When my Grandpa died about nine years ago we didn’t discover until a few months later that my Grandma had been in the earliest stages of dementia. There had been a couple signs, in retrospect. For instance, at the rehearsal for my mom’s wedding we were walking out to our cars to go to dinner and my Grandma said, “Are we going to do the rehearsal now?” That seems like a big ol’ red flag now that I think about it. But my Grandma has always been one of those people who goes a mile a minute all the time. She has always asked questions and not fully listened to the answer, so I’ve spent a lifetime telling her things more than once. It seems so foolish that I could not have grasped how weird it is that she asked if we were going to rehearse the wedding when we had just finished doing that about three minutes before. But I didn’t.
Before Grandpa died I thought it was so sweet that they were spending more time together, going places together. That she would drive her little white Honda Accord with her spastic boxer, Max, in the front seat, and my somewhat over-sized Grandpa, invariably dressed in jeans, a striped rugby shirt, deck shoes, a windbreaker and a sun hat, squeezed in the back. But when he died we all realized that the reason he had been going everywhere with her is because she couldn’t always remember where she was going or how to get there. And after his death, her cognitive slips rapidly became more pronounced. Over the months we began leaving her notes about what meal was next and what time to put her pajamas on. My cousin bought her car and an extraordinarily kind woman was hired to take Grandma on errands, come by the house each day for light housekeeping, and to help make sure she ate and took her medicine. Have you ever tried to get a 3-year-old to swallow a prenatal vitamin? No? Well that would be considerably easier than convincing my very hard-headed and frustrated grandmother to take two pills the size of ibuprofin.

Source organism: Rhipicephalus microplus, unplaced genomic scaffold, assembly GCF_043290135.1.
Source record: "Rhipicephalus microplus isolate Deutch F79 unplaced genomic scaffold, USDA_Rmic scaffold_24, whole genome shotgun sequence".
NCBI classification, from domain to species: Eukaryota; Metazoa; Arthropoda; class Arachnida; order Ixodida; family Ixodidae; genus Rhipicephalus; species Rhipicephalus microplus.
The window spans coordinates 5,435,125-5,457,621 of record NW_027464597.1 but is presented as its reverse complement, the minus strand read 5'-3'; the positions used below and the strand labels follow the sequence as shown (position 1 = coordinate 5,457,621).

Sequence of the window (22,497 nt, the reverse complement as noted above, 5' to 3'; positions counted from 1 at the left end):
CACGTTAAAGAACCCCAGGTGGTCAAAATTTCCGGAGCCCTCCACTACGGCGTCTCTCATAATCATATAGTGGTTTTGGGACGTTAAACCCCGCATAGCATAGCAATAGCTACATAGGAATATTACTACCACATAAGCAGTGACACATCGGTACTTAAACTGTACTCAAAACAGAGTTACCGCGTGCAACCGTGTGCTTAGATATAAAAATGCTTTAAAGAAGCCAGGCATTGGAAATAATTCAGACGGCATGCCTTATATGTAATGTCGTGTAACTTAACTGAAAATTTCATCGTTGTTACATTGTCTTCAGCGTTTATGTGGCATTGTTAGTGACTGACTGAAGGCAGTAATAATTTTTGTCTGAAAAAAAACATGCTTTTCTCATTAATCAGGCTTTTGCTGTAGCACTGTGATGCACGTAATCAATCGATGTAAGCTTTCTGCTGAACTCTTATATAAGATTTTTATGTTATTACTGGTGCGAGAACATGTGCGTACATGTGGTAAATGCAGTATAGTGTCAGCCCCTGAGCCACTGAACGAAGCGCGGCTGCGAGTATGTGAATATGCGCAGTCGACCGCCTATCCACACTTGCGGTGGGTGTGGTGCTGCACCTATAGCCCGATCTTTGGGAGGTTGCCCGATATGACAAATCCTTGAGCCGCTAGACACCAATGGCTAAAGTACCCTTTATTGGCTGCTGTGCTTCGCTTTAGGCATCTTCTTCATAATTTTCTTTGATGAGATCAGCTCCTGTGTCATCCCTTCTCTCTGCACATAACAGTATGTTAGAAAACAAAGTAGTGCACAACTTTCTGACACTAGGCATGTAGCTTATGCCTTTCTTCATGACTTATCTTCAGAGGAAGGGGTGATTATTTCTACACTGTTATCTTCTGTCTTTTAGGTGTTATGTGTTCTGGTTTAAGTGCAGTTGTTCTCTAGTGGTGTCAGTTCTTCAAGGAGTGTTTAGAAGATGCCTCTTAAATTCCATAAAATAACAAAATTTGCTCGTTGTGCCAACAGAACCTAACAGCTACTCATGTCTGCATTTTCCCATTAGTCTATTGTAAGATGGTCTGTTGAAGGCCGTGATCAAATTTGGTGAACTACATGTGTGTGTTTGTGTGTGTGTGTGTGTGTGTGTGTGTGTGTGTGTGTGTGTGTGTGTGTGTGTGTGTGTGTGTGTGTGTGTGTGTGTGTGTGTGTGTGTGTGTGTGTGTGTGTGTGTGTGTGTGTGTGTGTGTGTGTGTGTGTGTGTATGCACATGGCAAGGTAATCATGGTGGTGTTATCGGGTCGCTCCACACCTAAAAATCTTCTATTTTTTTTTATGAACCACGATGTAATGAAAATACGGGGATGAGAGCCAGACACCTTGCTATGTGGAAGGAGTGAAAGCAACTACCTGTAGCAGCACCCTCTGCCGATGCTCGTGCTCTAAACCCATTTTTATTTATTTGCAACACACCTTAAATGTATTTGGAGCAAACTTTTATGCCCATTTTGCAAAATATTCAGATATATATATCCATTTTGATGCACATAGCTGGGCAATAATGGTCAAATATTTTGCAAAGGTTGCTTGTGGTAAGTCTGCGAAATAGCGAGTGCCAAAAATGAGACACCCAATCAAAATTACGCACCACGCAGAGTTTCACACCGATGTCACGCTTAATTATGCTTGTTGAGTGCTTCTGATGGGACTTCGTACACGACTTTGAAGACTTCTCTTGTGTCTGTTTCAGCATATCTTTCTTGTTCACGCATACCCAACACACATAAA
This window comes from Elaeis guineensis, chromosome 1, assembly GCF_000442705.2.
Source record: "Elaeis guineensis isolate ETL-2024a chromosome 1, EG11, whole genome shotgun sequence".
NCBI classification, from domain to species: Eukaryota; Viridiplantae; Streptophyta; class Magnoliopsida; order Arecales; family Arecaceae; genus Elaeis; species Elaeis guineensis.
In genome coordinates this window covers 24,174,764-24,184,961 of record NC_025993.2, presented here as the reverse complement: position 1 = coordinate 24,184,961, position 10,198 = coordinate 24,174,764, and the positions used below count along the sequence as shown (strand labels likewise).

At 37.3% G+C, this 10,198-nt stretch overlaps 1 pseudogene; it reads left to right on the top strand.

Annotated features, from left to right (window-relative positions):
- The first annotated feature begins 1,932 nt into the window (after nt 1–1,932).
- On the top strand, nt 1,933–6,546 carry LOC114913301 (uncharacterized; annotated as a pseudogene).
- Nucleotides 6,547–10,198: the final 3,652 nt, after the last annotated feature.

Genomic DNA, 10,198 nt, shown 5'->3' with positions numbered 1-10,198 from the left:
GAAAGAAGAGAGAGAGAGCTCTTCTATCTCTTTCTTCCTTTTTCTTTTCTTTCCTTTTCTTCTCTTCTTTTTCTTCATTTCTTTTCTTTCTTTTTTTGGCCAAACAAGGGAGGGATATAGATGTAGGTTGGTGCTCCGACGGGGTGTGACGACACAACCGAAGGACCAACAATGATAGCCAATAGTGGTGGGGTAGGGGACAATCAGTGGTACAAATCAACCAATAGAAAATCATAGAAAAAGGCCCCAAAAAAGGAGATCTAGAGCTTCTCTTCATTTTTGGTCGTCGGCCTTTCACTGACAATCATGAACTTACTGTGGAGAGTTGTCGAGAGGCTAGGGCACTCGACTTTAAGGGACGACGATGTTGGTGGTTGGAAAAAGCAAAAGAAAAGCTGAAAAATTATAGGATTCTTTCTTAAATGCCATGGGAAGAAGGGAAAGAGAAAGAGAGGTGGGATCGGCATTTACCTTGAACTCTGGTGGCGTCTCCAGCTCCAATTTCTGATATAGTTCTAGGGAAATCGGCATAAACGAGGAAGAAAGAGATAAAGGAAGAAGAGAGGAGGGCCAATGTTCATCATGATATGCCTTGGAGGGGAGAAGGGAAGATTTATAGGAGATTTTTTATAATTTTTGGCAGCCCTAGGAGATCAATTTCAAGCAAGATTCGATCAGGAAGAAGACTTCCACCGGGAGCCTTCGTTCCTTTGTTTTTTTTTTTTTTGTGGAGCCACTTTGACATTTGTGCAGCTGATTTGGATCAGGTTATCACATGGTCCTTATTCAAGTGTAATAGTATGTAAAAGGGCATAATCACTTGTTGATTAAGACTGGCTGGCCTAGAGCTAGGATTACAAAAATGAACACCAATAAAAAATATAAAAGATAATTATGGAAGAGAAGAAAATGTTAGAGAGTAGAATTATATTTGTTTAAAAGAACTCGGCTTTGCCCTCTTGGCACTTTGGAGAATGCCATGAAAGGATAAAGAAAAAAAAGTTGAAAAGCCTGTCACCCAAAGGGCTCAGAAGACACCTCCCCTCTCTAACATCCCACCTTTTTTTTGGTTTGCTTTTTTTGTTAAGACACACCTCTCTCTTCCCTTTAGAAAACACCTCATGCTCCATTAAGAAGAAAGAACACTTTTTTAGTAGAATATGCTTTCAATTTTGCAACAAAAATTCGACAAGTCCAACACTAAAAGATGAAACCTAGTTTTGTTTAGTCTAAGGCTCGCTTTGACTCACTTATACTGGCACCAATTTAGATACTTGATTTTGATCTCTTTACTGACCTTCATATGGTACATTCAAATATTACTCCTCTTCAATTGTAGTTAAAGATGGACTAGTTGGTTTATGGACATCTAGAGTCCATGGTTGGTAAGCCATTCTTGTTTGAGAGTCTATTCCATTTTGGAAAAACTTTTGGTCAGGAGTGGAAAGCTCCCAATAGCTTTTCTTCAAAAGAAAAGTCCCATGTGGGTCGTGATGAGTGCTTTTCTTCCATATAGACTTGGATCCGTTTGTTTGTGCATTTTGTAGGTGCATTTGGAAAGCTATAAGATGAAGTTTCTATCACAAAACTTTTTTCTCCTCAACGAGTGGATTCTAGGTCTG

When we started worrying that she would set the house on fire by leaving a Revlon Cherries In the Snow-stained cigarette burning in the kitchen, or the bathroom, or the bedroom, and fretting that her dog would pull her down on her steep driveway and break her hip, she was moved into assisted living. What a relief. She was safe. She was supervised.